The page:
Posts Tagged ‘Houston Baseball 1896’

1896 Houston Buffs: “No Boozers on This Team”

March 20, 2015
"BUFFALO WATCHING" by PATRICK LOPEZ Travis Street Park, 1896 "Where Seldom is Heard, An Inebriate Word"

Travis Street Park, 1896
“Where Seldom is Heard,
An Inebriate Word”

“No Boozers on This Bus”, or words to that effect, has been around a long time, and, in Houston, it dates to a documentable occurrence in 1896, but probably got rolled off some pundit’s pen or tongue even earlier, if we look deeper for older evidence. Friend and research colleague Darrell Pittman sent this little gem to us today as a commentary from the March 19, 1896 Houston Post. If you’re not counting, that was 119 years ago. – Just think of all the things we have built – and long since torn down in Houston – over that same range of time, without ever laying a deadly hand on the future of baseball as a big league sport in our fair city – forever, we hope.




Next Saturday and Sunday at the Travis Street Park.

Are those Houston Buffs boozing again?

Are those Houston Buffs boozing again?

Cap Anson

Cap Anson

 Arrangements have been completed with Adrian Anson whereby the “Runaway Colt” will bring his Windy City aggregation to Houston to meet the Bayou City team in battle royal next Saturday and Sunday, at Travis street park. The Houston team was to play the Chicagos in Galveston next Saturday, but it was thought advisable by the management of the Houston Base Ball association to induce Captain Anson to bring his club down here next Saturday and Sunday, so the Cap. was rung up by telephone this morning and was convinced by the eloquence of (Club) President Bailey that Houston is the best base ball town in the State, and that the Chicagos would draw more people in Houston than the World’s Fair drew visitors to the Windy City; so, the Captain accepted and his gigantic form will be seen here on the above named dates.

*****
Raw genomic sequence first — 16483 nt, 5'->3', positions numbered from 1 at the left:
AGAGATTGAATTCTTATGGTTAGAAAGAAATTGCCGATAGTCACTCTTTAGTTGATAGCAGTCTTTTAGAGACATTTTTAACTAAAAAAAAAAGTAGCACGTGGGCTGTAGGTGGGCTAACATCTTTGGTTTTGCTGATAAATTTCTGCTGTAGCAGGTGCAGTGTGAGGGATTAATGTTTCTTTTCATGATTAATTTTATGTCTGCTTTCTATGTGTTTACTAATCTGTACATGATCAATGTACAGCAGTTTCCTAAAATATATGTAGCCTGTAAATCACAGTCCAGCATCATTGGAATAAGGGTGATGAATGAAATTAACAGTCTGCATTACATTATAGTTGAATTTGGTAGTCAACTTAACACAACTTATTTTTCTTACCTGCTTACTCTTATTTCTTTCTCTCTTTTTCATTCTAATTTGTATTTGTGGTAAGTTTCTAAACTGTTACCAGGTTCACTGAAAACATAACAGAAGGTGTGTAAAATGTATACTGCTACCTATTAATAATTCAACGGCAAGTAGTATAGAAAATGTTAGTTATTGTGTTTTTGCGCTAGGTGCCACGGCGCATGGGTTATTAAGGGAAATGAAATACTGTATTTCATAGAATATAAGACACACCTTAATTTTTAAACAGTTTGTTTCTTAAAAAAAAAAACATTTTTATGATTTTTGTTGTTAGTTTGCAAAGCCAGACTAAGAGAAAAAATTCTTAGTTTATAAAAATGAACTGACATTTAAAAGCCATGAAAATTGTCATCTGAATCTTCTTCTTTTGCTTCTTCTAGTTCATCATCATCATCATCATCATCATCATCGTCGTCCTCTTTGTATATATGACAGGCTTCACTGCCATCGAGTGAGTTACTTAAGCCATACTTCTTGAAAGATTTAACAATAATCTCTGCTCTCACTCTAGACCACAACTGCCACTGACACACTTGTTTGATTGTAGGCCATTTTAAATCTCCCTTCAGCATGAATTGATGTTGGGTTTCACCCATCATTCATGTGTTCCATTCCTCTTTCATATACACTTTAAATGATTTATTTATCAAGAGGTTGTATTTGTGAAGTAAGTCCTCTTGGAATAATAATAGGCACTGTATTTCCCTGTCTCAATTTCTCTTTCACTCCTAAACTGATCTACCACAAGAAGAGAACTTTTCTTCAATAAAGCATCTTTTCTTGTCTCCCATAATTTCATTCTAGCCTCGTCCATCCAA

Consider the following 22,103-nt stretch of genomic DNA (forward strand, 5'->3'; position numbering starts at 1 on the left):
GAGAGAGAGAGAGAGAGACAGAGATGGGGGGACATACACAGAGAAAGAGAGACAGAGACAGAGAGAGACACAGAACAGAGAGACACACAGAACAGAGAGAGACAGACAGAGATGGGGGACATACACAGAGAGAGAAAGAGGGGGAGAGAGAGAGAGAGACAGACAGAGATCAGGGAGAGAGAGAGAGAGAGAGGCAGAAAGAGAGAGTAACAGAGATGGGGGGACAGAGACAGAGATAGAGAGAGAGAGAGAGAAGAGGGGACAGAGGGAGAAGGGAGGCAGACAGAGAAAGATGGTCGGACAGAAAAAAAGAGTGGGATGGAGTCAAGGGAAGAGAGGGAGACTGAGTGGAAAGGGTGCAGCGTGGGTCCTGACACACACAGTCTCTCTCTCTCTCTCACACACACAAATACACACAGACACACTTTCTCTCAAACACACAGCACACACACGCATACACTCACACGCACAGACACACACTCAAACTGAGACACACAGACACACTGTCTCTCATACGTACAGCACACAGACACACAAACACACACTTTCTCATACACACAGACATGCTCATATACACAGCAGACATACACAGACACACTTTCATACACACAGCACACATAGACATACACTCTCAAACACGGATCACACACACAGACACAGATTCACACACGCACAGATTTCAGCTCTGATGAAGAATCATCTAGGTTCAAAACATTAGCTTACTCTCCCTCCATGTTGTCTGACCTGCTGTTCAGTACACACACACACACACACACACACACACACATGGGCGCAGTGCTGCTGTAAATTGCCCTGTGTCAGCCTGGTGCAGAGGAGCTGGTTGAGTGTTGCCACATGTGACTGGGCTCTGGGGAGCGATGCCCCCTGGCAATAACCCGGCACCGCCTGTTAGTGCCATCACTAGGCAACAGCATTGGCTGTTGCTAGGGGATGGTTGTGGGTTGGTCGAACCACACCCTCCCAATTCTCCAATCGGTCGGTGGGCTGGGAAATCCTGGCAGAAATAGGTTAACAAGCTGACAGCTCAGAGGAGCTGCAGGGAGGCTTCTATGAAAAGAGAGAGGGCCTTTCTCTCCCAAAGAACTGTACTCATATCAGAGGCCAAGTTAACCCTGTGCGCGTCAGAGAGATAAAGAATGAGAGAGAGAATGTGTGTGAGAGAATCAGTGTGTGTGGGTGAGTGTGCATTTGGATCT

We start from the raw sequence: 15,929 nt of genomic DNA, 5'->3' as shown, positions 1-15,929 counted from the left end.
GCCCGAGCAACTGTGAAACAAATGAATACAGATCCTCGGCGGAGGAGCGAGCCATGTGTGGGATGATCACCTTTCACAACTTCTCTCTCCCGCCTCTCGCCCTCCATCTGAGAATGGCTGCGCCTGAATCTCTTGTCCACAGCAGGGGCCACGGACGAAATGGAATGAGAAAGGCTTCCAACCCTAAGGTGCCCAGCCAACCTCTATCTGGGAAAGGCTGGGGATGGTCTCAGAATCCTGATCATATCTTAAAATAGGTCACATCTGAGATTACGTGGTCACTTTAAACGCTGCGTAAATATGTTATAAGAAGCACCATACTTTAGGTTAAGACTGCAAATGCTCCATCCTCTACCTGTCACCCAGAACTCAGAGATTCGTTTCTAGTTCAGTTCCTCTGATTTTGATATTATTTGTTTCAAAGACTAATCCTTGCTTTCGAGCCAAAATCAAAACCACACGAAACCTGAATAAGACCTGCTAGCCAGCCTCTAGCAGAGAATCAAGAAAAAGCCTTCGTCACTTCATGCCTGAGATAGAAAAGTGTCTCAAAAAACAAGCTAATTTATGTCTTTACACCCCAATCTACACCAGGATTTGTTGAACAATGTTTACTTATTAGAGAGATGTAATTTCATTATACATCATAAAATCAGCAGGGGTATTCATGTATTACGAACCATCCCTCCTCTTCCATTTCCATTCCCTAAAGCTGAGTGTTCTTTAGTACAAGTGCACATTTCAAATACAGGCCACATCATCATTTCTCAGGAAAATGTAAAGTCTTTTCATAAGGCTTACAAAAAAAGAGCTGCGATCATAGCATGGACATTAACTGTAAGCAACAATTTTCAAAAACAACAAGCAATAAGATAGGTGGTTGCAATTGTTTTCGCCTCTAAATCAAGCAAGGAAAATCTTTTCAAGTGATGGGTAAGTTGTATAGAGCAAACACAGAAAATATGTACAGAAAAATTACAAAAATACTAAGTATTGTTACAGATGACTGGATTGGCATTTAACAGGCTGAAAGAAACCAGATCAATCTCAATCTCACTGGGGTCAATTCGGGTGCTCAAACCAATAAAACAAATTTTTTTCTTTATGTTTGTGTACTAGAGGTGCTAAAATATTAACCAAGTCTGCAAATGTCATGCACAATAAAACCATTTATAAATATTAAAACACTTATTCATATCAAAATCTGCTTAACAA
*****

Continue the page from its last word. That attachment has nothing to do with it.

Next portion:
Manager Garson and Captan (sp) Shaffer had the boys out again yesterday afternoon and all the boys show(ed) up in first class shape. George Reed, the “Adonis” of the Texas League, is in first class shape and is as full of ginger as John L. Sullivan was in his best fighting days.

The dates of the games were changed in order to give the people of Houston an opportunity to see the article of ball the team is capable of putting up, and no doubt large crowds will attend both games. The management is especially gratified in getting Captain Anson to play here Saturday, as the Saturday game will give those who are unable to attend Sunday a chance to see the team play.

The boys had a running race coming in from the park yesterday, and Henry J. Cote, the best minor league catcher in America, beat all the boys, with Charles Becker, the fleet-footed left fielder, a close second.

Jimmy Slagle

Jimmy Slagle

 Manager Garson received  telegram from James F. Slagle, the center fielder of the Houston team, notifying him that he left Brookville, Pa., last Monday, which will bring him into Houston this morning at 5:30.

The baseball enthusiasts of the city who HAVE seen the boys are gratified to see the change in the team, compared with the teams that represented Houston on the diamond in former years, as they are all gentlemanly, and not one boozer on the team.

~ Houston Post, Thursday, March 19, 1896


ADDENDUM: Thanks to this question from Mark W.: “What was the outcome of the game between the Buffs and Anson’s Windy City team?” – And thanks to the Galveston Daily News for making the line scores of each game so easily retrievable. we must regretfully report that the Houston Buffaloes got blown away by the swiftness and power of the Chicago White Stockings in Game One. The Buffs then rallied with two little, too late in the  Sunday contest. For the record, the crowds hardly came close to Buffs President Bailey’s “eloquent” hyperbole appeal. They hardly rivaled the crowds that rushed to Chicago for the World’s Fair.

As often was the custom in those days, Houston chose to bat bat first as the home team:

Game One Line Score: Travis Street Park in Houston, Saturday, March 21, 1896:

GAME 1 1 2 3 4 5 6 7 8 9 F
HOUSTON 0 0 1 0 0 0 0 0 0 1
CHICAGO 1 1 3 0 4 0 2 2 X 13

Game Two Line Score: Travis Street Park in Houston, Sunday, March 22, 1896:

GAME 2 1 2 3 4 5 6 7 8 9 F
HOUSTON 0 0 0 0 0 0 0 0 3 3
CHICAGO 0 0 0 4 0 0 0 1 X 5

And don’t forget our wonderful SABR book on the rich early history of Houston baseball. “Houston Baseball: The Early Years, 1861-1961” by a diligent and meticulous team of researchers and writers from our Larry Dierker Chapter of SABR is now available through Barnes and Noble and Amazon.Com. – If you are interested in a closer-to-home better deal that helps our future SABR work even more, please contact our chapter chair, Bob Dorrill, to see what he has in stock:

The contact e-mail address and cell phone number for Bob Dorrill are listed below for those of you interested in either the book or membership in SABR:

Bob’s e-mail:

Bob’s Cell Phone: 281.630.7151